Where do you think this comment that appeared in a book published in 1973 might have been referring to? Somewhere obscure way out in the Southeast perhaps, or maybe even one of the remoter corners of a Black Sea valley?
Well, no, as it happens this was actually how the Ihlara Gorge in Cappadocia appeared to Craig Mair, a young man who had arrived to spend a year in Ortahisar and who quickly found himself caught up in trying to develop the embryo tourism industry. I first walked through Ihlara Gorge in 1992, 20 years after Mair, yet even then I could have written more or less the same words. Ihlara was a little piece of paradise, a steep-sided gorge with a river trundling along its bottom and with frescoed churches carved out of the rock on either side. At the same time it was a little piece of paradise that one could have to one’s self and the locals, which is hardly the case nowadays when every day the tour buses descend on the valley, bringing people to admire the churches, take a short walk through the gorge, tuck into a fish lunch near the village of Belisirma and then be on their way again.
In some ways Ihlara has been unlucky when it comes to tourism. Although there are a few places to stay at both ends of the valley, the overwhelming majority of visitors bus in from the honeypot Cappadocian settlements of Göreme, Ürgüp, Üçhisar and Avanos, where there’s a much better choice of places to stay, eat and be entertained. That means that the really big bucks to be made from visitors are never rung up in the cash registers of Ihlara.
Ortahisar is interesting though. In Mair’s day Ortahisar actually seems to have been ahead of nearby Göreme when it came to attracting tourists. At the very least it was on level pegging. Then something happened which meant that Göreme streaked ahead, leaving Ortahisar limping in the rear. Ten years ago Göreme was still predominantly a backpacker hangout, but already it was starting to get ideas, and soon the boutique hotels were beginning to take shape. Meanwhile, over in Ortahisar the tide was ebbing rather than flowing. In the main street old men in the teahouses eyed tourists as if they were aliens landed from Mars. Occupancy levels in the hotels were falling rather than rising.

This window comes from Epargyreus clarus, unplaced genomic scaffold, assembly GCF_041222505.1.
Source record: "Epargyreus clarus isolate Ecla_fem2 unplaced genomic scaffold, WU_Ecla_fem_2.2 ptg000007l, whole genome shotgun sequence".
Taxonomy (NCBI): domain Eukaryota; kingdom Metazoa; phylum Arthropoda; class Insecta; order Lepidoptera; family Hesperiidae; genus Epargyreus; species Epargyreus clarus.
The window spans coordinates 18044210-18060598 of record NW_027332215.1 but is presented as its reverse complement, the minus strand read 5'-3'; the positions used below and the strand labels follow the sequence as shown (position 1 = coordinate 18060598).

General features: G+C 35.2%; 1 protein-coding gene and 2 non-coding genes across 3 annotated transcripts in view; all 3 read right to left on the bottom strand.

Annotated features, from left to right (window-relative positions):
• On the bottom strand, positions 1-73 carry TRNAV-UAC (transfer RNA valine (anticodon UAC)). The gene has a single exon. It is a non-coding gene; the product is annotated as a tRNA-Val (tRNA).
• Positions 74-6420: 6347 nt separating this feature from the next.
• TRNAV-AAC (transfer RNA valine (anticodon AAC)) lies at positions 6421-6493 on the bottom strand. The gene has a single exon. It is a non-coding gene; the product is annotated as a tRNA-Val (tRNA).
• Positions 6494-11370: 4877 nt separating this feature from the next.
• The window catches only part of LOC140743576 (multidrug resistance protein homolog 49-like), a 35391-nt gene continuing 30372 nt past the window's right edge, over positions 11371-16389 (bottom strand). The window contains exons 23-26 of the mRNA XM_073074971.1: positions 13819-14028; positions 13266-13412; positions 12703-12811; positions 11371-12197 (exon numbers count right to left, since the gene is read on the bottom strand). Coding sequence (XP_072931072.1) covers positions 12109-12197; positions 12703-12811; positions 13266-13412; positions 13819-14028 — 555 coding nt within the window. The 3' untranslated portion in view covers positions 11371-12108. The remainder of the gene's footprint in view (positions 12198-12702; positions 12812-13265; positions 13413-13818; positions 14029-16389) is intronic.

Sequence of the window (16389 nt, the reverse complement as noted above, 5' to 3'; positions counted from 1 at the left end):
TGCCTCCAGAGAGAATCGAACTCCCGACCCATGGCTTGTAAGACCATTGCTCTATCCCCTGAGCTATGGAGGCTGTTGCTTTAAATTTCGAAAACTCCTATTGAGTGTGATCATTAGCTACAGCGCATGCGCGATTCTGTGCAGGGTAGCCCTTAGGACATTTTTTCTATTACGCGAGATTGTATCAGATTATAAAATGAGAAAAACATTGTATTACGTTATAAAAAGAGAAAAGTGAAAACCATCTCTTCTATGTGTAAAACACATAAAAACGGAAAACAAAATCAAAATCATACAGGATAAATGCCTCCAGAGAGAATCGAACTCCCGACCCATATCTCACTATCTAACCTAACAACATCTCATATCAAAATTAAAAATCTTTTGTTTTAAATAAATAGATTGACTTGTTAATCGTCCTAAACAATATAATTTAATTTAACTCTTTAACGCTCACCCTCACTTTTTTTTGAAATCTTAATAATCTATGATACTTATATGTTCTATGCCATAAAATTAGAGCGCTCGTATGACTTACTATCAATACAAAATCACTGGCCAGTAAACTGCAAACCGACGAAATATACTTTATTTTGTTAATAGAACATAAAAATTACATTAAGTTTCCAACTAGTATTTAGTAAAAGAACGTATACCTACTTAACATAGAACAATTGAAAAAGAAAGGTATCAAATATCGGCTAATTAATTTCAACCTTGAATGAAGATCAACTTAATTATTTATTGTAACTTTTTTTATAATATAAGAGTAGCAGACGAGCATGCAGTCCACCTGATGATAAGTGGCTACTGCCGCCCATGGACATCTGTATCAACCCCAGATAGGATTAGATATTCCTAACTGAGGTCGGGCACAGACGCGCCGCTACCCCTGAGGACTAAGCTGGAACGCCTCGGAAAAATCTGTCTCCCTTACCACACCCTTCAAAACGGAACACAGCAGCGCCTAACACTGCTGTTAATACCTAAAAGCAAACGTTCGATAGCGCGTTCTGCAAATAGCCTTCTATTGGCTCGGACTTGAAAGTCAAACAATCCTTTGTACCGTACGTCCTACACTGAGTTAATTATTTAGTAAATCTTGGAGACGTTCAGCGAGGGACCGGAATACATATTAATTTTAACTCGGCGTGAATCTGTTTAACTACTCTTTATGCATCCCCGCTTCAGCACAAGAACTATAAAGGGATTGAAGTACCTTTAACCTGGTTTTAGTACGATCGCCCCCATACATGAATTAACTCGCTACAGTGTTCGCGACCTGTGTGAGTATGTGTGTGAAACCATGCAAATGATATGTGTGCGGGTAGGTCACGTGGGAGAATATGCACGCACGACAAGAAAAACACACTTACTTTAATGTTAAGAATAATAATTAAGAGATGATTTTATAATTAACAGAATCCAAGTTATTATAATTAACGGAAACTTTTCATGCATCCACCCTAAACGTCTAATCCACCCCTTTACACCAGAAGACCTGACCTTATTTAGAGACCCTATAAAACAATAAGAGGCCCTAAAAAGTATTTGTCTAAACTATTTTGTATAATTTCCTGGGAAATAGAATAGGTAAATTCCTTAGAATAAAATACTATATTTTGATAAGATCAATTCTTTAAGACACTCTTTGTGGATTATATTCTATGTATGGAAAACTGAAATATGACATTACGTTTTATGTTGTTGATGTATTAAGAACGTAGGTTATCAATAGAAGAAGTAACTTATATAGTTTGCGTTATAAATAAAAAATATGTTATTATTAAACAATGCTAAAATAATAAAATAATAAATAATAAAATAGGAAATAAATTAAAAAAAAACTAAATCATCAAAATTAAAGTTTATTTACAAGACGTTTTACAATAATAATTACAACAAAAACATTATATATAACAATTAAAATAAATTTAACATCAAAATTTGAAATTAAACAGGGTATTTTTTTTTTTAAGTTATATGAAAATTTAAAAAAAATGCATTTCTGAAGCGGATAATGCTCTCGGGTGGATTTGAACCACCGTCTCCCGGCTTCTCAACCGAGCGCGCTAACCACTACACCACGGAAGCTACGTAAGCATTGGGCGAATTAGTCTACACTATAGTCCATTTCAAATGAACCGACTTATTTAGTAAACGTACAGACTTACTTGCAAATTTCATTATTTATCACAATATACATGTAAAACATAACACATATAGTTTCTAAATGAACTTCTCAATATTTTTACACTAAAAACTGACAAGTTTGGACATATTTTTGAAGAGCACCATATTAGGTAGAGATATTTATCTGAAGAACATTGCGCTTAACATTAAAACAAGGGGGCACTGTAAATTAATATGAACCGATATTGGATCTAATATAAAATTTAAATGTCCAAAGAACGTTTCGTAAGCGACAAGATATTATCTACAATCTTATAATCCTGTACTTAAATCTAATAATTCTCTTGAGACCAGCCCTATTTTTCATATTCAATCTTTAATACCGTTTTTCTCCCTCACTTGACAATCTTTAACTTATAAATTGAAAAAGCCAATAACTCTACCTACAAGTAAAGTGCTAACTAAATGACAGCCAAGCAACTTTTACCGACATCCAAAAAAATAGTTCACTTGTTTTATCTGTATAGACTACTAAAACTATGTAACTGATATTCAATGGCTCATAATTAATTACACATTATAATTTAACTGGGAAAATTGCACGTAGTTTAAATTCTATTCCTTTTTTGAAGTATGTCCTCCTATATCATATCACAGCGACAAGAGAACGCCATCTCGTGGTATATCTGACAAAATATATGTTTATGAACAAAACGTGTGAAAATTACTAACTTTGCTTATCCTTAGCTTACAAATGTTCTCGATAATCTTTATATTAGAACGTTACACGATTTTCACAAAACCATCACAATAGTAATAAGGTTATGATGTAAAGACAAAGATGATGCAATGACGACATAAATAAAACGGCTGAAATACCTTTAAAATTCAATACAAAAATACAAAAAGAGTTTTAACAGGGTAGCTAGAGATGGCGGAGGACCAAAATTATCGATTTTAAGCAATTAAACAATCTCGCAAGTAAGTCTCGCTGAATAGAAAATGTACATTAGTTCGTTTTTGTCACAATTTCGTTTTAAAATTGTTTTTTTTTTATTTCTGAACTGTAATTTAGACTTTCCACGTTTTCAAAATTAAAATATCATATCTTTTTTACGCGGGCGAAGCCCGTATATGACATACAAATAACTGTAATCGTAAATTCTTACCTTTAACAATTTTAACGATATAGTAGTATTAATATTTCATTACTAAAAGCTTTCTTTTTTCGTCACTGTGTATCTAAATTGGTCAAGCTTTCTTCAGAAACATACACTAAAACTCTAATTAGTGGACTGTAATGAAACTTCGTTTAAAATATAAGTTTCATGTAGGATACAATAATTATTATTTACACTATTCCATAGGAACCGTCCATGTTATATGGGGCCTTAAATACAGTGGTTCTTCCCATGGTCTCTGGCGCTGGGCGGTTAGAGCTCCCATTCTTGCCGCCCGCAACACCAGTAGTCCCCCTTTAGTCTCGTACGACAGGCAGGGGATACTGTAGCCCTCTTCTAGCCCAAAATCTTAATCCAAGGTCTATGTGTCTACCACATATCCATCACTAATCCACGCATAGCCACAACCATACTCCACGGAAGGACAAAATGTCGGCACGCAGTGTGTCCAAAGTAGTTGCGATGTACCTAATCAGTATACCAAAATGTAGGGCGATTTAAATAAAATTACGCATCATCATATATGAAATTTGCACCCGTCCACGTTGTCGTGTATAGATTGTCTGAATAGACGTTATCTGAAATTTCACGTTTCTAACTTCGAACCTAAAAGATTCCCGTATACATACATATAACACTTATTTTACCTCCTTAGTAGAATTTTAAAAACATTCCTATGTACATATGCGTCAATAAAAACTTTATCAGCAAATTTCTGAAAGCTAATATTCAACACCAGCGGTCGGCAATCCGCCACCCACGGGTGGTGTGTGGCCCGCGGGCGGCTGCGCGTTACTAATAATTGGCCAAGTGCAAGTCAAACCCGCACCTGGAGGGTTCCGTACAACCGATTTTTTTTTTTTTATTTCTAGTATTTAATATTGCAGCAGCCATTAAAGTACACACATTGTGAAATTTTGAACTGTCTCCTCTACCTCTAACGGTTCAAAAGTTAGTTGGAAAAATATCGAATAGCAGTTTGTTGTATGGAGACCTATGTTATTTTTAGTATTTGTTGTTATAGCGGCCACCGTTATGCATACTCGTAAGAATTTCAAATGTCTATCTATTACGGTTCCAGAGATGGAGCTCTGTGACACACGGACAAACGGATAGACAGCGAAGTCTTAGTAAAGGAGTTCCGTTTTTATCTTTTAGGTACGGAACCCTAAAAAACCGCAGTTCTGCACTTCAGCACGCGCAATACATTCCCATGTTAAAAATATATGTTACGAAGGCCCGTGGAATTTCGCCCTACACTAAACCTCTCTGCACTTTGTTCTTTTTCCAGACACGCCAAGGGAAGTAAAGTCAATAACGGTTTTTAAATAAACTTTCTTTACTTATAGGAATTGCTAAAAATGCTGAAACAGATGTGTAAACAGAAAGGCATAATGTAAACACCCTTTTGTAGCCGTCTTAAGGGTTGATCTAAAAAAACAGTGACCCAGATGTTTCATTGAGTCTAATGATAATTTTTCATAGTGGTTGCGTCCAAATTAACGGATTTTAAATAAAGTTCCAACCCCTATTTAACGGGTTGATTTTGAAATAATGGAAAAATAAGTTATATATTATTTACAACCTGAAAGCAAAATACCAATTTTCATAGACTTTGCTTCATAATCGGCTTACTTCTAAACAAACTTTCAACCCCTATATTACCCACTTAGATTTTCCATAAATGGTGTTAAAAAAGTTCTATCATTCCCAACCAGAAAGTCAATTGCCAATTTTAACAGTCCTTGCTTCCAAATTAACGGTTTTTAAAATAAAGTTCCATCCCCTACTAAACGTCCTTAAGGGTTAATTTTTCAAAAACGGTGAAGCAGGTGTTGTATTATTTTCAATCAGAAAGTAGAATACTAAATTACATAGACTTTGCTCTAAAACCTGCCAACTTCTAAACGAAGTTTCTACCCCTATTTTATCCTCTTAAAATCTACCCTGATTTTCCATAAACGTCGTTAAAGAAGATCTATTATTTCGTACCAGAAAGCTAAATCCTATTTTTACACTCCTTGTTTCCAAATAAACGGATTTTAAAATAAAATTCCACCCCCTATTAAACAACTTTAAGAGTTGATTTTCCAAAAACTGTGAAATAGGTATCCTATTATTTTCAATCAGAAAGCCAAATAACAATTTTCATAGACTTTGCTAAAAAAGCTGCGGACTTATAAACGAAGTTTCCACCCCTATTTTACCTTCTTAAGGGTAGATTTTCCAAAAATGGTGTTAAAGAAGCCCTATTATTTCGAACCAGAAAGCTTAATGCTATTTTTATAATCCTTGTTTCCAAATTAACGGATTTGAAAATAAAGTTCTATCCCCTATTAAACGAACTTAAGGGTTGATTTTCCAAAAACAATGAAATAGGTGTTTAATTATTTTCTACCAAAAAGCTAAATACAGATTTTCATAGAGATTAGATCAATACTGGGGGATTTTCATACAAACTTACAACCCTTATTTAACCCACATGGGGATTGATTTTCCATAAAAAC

Now, though, Ortahisar has got its second wind. Now suddenly boutique hotels are all the rage here, too. There’s a small museum just off the main square, the antique shops are raking in the dollars, and the town gives off the self-satisfied air of a place that feels itself on the brink of a long-delayed breakthrough. Mair himself eventually decided that it was time to return to Scotland, but he left an account of his stay, called “A Time in Turkey,” that quietly points up the changing fate of the different Cappadocian settlements.
And where might the modern equivalent of 1970s’ Ihlara be? Perhaps the village of Çat, where a solid wall of painted pigeon-houses gaze down on a deserted valley.
Pat Yale lives in a restored cave-house in Göreme in Cappadocia.